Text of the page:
• Briefing Note

Striking the right balance: diversification within private equity

Private markets are often lauded as being excellent portfolio diversifiers for investors seeking alternative drivers of risk and return. But the diversification possibilities that exist within the private market asset class tend to receive less attention.

Private equity (PE), for instance, covers a range of investment vehicles and opportunities. Funds in this space are not all alike. They all have different risk-reward profiles, i.e. different return expectations and different loss rates. Below are just some of the characteristics we can use to distinguish one fund from another:

  • Stage of investment — venture capital, growth, buyout, credit etc.

  • Fund size — different strategies will target the lower mid-market, large and mega spaces, dependent upon the fund size. Each of these depicts a different risk-reward profile.

  • Investment style — is the fund oriented towards growth or value?

  • Geographic focus — some are global in nature, while others target specific regions.

  • Sector specialism — there are PE funds that target individual sectors, and those with a generalist strategy.

Such varied characteristics offer potential PE investors or limited partners (LPs), many different avenues for diversification.

A blended approach

For many LPs, getting the right blend of private equity assets is crucial. Structuring a portfolio, choosing managers, carrying out due diligence and allocating capital are not simple tasks, but they are essential. Patience and expertise are required in abundance.

And for each type of PE fund, there are different points to consider. More predictable return profiles might be found among large-cap funds, but such funds might also have less potential for outperformance.

On the flip side of the coin, funds that focus on the small and lower mid-market might have more potential to generate returns over and above those of the wider market. Such a fund is likely to display higher levels of volatility than its large cap-focused peers, however.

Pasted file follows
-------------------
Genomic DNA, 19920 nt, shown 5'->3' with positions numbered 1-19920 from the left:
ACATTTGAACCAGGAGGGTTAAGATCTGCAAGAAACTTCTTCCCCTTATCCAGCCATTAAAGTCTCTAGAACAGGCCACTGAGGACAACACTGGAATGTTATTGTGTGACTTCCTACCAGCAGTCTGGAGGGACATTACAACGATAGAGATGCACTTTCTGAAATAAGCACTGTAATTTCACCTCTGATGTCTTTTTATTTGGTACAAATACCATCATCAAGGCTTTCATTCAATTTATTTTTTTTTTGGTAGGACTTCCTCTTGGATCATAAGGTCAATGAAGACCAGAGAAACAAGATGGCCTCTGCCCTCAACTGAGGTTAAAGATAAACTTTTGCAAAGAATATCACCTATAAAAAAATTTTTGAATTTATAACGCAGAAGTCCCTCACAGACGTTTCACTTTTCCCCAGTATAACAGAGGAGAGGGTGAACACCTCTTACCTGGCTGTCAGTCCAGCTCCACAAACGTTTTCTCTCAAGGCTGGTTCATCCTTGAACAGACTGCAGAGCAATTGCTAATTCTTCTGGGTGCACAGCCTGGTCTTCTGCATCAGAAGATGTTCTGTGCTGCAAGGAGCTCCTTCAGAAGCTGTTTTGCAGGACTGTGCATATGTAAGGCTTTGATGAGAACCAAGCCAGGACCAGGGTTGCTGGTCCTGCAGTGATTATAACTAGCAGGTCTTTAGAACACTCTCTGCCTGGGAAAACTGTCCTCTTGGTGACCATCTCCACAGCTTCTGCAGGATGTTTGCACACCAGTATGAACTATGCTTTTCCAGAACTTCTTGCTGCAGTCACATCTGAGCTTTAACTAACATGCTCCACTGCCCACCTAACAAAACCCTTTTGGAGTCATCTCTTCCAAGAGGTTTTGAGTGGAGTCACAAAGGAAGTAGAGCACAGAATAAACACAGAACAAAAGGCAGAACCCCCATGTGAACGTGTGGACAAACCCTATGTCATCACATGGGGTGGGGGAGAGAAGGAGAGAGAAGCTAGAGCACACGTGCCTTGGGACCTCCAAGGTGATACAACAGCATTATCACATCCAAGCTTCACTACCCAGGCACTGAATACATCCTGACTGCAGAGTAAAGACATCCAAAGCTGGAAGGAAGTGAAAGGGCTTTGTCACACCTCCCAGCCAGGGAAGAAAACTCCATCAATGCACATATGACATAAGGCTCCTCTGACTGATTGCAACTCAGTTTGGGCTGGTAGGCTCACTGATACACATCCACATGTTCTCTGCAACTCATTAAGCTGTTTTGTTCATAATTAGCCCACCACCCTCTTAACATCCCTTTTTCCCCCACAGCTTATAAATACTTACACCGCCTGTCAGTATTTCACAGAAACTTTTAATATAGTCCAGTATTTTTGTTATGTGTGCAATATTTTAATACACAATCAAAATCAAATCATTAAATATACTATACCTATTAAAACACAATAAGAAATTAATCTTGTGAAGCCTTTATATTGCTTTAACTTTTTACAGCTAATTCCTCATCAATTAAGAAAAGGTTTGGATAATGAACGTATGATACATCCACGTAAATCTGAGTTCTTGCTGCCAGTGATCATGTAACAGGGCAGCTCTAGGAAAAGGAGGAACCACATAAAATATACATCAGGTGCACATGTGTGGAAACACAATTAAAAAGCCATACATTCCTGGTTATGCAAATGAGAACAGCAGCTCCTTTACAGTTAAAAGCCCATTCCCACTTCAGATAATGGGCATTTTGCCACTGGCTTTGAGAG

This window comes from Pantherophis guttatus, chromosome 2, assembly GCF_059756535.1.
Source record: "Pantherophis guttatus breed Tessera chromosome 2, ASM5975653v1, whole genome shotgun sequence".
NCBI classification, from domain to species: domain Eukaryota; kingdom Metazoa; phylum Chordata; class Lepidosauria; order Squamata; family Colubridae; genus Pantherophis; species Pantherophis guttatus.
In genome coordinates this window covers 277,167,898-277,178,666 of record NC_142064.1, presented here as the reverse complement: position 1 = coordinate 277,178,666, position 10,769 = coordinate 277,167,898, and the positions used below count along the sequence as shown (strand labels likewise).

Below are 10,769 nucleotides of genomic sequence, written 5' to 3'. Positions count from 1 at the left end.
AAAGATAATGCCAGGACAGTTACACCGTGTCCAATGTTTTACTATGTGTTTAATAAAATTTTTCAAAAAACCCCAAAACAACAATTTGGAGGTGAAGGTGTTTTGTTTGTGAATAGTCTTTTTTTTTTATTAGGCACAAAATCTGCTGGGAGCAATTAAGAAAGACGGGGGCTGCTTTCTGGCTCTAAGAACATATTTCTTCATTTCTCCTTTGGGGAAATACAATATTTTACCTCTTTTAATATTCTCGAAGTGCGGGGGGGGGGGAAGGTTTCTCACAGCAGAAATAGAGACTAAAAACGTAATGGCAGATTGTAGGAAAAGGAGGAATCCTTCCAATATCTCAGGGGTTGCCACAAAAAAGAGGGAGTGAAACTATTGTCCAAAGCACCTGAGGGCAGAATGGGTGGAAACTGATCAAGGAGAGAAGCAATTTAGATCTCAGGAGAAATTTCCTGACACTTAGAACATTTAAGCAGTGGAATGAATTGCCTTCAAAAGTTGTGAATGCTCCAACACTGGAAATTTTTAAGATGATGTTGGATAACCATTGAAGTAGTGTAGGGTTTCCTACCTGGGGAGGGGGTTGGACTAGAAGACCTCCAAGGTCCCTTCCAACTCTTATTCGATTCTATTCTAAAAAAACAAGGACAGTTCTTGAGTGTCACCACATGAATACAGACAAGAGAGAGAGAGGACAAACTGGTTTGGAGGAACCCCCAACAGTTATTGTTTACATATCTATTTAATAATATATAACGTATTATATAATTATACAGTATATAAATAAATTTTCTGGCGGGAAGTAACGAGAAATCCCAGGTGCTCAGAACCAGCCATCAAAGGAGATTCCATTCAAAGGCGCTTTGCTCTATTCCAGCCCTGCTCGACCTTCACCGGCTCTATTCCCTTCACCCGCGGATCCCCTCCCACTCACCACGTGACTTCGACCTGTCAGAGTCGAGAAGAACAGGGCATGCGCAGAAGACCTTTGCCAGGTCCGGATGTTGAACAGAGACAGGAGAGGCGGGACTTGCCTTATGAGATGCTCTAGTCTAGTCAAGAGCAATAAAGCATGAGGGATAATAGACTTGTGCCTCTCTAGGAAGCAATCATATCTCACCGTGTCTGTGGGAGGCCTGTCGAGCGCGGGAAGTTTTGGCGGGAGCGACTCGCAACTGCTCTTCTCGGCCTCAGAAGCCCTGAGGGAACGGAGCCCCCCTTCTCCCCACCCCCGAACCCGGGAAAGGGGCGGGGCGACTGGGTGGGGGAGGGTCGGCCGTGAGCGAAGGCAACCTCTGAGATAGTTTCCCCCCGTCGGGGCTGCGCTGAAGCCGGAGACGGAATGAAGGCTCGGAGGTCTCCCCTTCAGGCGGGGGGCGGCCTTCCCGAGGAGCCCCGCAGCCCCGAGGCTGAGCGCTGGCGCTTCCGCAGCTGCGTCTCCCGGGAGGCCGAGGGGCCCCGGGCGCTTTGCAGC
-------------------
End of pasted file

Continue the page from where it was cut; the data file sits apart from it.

Striking the right balance

Making a commitment as an LP means that your capital will be locked up for a long time (often ten years). It is essential to have a deep understanding of the strategy that spans team set-up, performance and a bottom-up understanding of the portfolio.

Against the background of a fast-evolving private equity landscape, one way to access a very broad opportunity set is to take a multi-manager approach.


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[1] Burgiss, ‘Burgiss Manager Universe Snapshot’, 30 June 2021

[2] See ‘SEC Gives More Investors Access to Private Equity, Hedge Funds’, The Wall Street Journal, 26 August 2020 and ‘BoE’s Bailey: Scrap illiquid asset cap for DC pensions’, Citywire, 27 September 2021.

[3] Preqin, ‘How Investors Are Responding to COVID-19’, blog post, 22 April 2020.

[4] Preqin, ‘Preqin Investor Outlook: Alternative Assets, H2 2021’, 19 August 2021.

[5] Brown, Hu, and Kuhn, ‘Private Investments in Diversified Portfolios’, January 2021. Study limited to US investors only.

[6] Gudiškis and Urbšienė, ‘The relationship between private equity and economic growth’, Ekonomika journal, Vilnius University, March 2015.

[7] Gatauwa and Mwithiga, ‘Private equity and economic growth: a critical review of the literature’, European Journal of Business and Innovation Research, June 2014.

[8] Real GDP growth rate, retrieved from Eurostat on 19 October 2021.

[9] See Bain & Company, ‘Global private equity report 2021’, page 26.

[10] See Bain & Company, ‘Global Private Equity Report 2010’, page 20.

[11] Burgiss, ‘Burgiss Manager Universe Snapshot’, 30 June 2021.

[12] Bain & Company, ‘Global private equity report 2021’.

[13] Pantheon, ‘Diversification Study: Trend Towards More Concentrated Primary Portfolios’, July 2019.

[14] McKinsey & Company, ‘A year of disruption in the private markets’, April 2021. See page 14, Exhibit 8.



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